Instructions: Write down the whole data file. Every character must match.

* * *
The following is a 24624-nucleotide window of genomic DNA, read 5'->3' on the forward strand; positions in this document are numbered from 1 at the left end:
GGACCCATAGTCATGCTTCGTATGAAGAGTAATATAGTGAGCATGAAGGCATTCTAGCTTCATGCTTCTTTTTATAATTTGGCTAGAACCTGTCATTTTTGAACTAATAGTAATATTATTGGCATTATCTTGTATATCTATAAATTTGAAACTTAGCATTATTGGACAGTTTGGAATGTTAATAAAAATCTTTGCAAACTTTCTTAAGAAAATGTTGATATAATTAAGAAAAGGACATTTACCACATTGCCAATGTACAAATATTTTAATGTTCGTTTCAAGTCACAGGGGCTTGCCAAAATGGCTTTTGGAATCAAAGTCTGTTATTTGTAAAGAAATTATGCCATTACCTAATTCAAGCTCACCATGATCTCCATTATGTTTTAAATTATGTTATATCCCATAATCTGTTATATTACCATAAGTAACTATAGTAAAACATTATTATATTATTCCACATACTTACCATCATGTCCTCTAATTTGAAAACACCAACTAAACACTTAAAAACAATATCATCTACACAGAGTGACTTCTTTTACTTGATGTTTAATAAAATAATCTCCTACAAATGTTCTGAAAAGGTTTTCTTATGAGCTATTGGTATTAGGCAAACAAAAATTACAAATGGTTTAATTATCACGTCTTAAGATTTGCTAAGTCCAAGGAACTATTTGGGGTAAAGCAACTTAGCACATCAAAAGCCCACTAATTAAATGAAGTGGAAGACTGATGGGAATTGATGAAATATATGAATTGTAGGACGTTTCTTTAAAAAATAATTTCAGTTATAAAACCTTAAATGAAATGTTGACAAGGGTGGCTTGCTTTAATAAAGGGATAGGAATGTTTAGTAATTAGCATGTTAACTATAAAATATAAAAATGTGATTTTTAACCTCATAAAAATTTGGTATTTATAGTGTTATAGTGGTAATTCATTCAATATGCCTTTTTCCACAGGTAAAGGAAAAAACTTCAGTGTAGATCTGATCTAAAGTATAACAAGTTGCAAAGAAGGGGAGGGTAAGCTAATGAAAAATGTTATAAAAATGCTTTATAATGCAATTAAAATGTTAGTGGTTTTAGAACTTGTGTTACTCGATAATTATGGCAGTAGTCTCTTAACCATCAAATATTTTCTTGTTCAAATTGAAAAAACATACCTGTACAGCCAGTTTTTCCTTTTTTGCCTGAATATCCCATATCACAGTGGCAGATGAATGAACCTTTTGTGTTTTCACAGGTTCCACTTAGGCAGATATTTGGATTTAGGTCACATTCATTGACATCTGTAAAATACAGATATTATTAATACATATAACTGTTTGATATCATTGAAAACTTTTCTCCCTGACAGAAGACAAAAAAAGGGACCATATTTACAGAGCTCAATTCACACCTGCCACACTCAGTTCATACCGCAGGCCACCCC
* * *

The following is a 24624-nucleotide window of genomic DNA, read 5'->3' on the forward strand; positions in this document are numbered from 1 at the left end:
GGACCCATAGTCATGCTTCGTATGAAGAGTAATATAGTGAGCATGAAGGCATTCTAGCTTCATGCTTCTTTTTATAATTTGGCTAGAACCTGTCATTTTTGAACTAATAGTAATATTATTGGCATTATCTTGTATATCTATAAATTTGAAACTTAGCATTATTGGACAGTTTGGAATGTTAATAAAAATCTTTGCAAACTTTCTTAAGAAAATGTTGATATAATTAAGAAAAGGACATTTACCACATTGCCAATGTACAAATATTTTAATGTTCGTTTCAAGTCACAGGGGCTTGCCAAAATGGCTTTTGGAATCAAAGTCTGTTATTTGTAAAGAAATTATGCCATTACCTAATTCAAGCTCACCATGATCTCCATTATGTTTTAAATTATGTTATATCCCATAATCTGTTATATTACCATAAGTAACTATAGTAAAACATTATTATATTATTCCACATACTTACCATCATGTCCTCTAATTTGAAAACACCAACTAAACACTTAAAAACAATATCATCTACACAGAGTGACTTCTTTTACTTGATGTTTAATAAAATAATCTCCTACAAATGTTCTGAAAAGGTTTTCTTATGAGCTATTGGTATTAGGCAAACAAAAATTACAAATGGTTTAATTATCACGTCTTAAGATTTGCTAAGTCCAAGGAACTATTTGGGGTAAAGCAACTTAGCACATCAAAAGCCCACTAATTAAATGAAGTGGAAGACTGATGGGAATTGATGAAATATATGAATTGTAGGACGTTTCTTTAAAAAATAATTTCAGTTATAAAACCTTAAATGAAATGTTGACAAGGGTGGCTTGCTTTAATAAAGGGATAGGAATGTTTAGTAATTAGCATGTTAACTATAAAATATAAAAATGTGATTTTTAACCTCATAAAAATTTGGTATTTATAGTGTTATAGTGGTAATTCATTCAATATGCCTTTTTCCACAGGTAAAGGAAAAAACTTCAGTGTAGATCTGATCTAAAGTATAACAAGTTGCAAAGAAGGGGAGGGTAAGCTAATGAAAAATGTTATAAAAATGCTTTATAATGCAATTAAAATGTTAGTGGTTTTAGAACTTGTGTTACTCGATAATTATGGCAGTAGTCTCTTAACCATCAAATATTTTCTTGTTCAAATTGAAAAAACATACCTGTACAGCCAGTTTTTCCTTTTTTGCCTGAATATCCCATATCACAGTGGCAGATGAATGAACCTTTTGTGTTTTCACAGGTTCCACTTAGGCAGATATTTGGATTTAGGTCACATTCATTGACATCTGTAAAATACAGATATTATTAATACATATAACTGTTTGATATCATTGAAAACTTTTCTCCCTGACAGAAGACAAAAAAAGGGACCATATTTACAGAGCTCAATTCACACCTGCCACACTCAGTTCATACCGCAGGCCACCCC